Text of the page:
NbS have the potential to ameliorate impacts of climate change in urban areas, such as flooding, heat stress or water scarcity, but can it catalyze urban transformation by itself and in conjunction with the established and emerging tools for climate action such as digitalization? The academy shares the optimism that NbS can be enabler of collaborative climate actions in cities as it emphasizes the link between space, people and nature. Community is the steward of NbS and for their successful implementation it must be involved across different stages of the project.

    Effective application of NbS in urban areas depends on multiple factors: feasibility, short and long-term cost-benefits, enabling conditions, implementation across scales and administrative boundaries, participatory engagement and co-design to name a few. Another area of interest for the academy is the application of NbS to reduce vulnerability in informal and organic urbanization. The socio-economic, cultural, governance and political dimensions of informal urbanization, particularly from the Global South demand urgent attention and the academy aims to explore how NbS are or can be effectively applied in such contexts. Learning from the indigenous knowledge and from historically adapted urban structures and techniques such as urban heat or flood risk reduction practices can help to accelerate local action. Similarly, understanding the perceptions and concerns of communities in using NbS for reducing urban vulnerabilities can help in designing a truly collaborative and transformative process.

    This year’s academy aims to bring together young researchers and practitioners as well as other relevant stakeholders including policy makers, civil society actors and NGOs to jointly assess the aforementioned and to inform policy formulation processes, especially with regard to the preparation of National Adaptation Plans (NAP) and the global stocktake.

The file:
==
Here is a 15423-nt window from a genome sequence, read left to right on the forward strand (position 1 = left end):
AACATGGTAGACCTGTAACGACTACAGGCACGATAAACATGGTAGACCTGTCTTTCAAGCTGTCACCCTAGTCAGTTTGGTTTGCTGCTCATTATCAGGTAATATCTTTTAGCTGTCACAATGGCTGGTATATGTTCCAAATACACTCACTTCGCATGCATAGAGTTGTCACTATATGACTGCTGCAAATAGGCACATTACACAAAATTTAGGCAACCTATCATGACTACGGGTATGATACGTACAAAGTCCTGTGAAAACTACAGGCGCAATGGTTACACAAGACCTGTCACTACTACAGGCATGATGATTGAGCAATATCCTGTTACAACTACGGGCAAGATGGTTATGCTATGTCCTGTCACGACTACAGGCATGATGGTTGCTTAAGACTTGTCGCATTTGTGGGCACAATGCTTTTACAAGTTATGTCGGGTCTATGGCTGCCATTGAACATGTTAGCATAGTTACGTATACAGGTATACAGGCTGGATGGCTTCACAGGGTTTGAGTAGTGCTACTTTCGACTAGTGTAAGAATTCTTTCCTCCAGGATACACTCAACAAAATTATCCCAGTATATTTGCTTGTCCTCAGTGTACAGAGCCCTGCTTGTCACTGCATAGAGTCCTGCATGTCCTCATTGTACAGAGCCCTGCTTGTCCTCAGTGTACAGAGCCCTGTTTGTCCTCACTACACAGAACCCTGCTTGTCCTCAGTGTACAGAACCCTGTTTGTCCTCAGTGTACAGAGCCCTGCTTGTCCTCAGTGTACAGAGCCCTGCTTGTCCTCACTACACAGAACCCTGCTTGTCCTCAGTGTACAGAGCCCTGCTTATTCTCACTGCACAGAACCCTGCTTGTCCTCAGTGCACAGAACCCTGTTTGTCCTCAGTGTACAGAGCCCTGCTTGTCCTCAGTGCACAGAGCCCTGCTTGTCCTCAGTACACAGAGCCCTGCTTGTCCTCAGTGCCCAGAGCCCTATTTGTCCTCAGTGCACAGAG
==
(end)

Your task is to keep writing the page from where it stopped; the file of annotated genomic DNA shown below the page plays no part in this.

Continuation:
To further explore points of interest for the academy, applications are invited to address three different pillars of this year’s academy:

    1. Pillar I Enabler: Nbs as enablers of transformative and collaborative climate actions in cities (best practices, local knowledge, preferably from Global south countries, (co-)benefits, transferability)
    2. Pillar II Application: Application of NbS in informal urban development contexts (measures, co-benefits, long-term sustainability in dynamically evolving settings)
    3. Pillar III Mainstreaming: Mainstreaming urban NbS into climate governance schemes and policies across scales and administrative boundaries (challenges, enabling conditions, actors, finance and design)

    What do we offer:

    • Unique network and discussion with UN delegates, government officials and delegates to the UNFCCC climate negotiations
    • Financial assistance to deserving applicants (for in-person participation in stage II)

    Candidate Profiles: